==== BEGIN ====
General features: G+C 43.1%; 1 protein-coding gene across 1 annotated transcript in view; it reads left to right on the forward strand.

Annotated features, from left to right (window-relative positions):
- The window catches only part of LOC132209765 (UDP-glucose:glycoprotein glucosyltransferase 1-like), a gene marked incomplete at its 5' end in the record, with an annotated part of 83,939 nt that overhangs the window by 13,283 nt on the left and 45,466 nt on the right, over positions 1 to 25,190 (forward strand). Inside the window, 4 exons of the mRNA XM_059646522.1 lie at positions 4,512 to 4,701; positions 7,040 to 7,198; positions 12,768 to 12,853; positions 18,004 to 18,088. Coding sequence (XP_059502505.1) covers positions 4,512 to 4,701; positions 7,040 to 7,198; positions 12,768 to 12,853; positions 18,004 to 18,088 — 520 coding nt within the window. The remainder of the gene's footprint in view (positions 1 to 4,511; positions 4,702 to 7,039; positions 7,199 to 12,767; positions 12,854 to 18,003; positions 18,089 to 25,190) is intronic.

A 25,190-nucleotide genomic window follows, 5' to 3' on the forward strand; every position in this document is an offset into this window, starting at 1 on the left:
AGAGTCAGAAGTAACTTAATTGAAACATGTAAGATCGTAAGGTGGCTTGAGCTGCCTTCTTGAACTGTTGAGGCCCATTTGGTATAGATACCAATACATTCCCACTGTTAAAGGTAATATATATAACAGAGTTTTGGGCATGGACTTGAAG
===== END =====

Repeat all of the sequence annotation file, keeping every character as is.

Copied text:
General features: G+C 43.1%; 1 protein-coding gene across 1 annotated transcript in view; it reads left to right on the forward strand.

Annotated features, from left to right (window-relative positions):
- The window catches only part of LOC132209765 (UDP-glucose:glycoprotein glucosyltransferase 1-like), a gene marked incomplete at its 5' end in the record, with an annotated part of 83,939 nt that overhangs the window by 13,283 nt on the left and 45,466 nt on the right, over positions 1 to 25,190 (forward strand). Inside the window, 4 exons of the mRNA XM_059646522.1 lie at positions 4,512 to 4,701; positions 7,040 to 7,198; positions 12,768 to 12,853; positions 18,004 to 18,088. Coding sequence (XP_059502505.1) covers positions 4,512 to 4,701; positions 7,040 to 7,198; positions 12,768 to 12,853; positions 18,004 to 18,088 — 520 coding nt within the window. The remainder of the gene's footprint in view (positions 1 to 4,511; positions 4,702 to 7,039; positions 7,199 to 12,767; positions 12,854 to 18,003; positions 18,089 to 25,190) is intronic.

A 25,190-nucleotide genomic window follows, 5' to 3' on the forward strand; every position in this document is an offset into this window, starting at 1 on the left:
AGAGTCAGAAGTAACTTAATTGAAACATGTAAGATCGTAAGGTGGCTTGAGCTGCCTTCTTGAACTGTTGAGGCCCATTTGGTATAGATACCAATACATTCCCACTGTTAAAGGTAATATATATAACAGAGTTTTGGGCATGGACTTGAAG